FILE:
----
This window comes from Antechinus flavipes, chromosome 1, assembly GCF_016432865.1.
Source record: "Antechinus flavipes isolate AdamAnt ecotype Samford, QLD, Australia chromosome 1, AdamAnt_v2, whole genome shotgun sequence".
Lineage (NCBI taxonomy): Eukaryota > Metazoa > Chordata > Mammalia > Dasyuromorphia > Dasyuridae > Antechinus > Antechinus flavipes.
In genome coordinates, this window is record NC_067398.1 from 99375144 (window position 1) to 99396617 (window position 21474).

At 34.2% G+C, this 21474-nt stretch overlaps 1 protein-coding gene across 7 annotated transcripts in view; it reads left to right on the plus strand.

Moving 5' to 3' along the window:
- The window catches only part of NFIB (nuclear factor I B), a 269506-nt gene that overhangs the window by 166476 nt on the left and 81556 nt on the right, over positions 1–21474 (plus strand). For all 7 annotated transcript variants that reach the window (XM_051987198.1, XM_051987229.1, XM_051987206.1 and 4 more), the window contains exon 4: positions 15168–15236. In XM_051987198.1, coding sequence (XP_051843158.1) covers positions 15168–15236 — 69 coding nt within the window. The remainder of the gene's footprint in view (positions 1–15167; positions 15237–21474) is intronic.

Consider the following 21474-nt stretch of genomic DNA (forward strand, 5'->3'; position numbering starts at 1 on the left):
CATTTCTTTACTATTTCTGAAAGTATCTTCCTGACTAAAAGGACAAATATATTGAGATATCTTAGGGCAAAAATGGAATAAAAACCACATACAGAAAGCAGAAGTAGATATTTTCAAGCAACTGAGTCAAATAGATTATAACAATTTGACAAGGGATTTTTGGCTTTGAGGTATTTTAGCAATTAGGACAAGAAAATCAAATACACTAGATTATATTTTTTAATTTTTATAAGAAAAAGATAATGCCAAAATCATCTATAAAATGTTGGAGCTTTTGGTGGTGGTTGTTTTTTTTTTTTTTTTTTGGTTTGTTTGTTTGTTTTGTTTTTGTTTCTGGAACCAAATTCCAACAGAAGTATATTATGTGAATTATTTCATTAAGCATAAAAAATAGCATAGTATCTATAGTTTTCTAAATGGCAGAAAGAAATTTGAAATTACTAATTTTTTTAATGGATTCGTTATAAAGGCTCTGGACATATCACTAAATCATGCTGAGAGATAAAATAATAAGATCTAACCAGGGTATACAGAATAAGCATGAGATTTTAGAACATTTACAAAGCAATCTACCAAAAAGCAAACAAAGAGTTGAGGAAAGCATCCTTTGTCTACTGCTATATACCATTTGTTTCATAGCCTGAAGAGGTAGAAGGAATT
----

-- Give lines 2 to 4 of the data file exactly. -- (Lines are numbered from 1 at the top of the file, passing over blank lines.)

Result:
Source record: "Antechinus flavipes isolate AdamAnt ecotype Samford, QLD, Australia chromosome 1, AdamAnt_v2, whole genome shotgun sequence".
Lineage (NCBI taxonomy): Eukaryota > Metazoa > Chordata > Mammalia > Dasyuromorphia > Dasyuridae > Antechinus > Antechinus flavipes.
In genome coordinates, this window is record NC_067398.1 from 99375144 (window position 1) to 99396617 (window position 21474).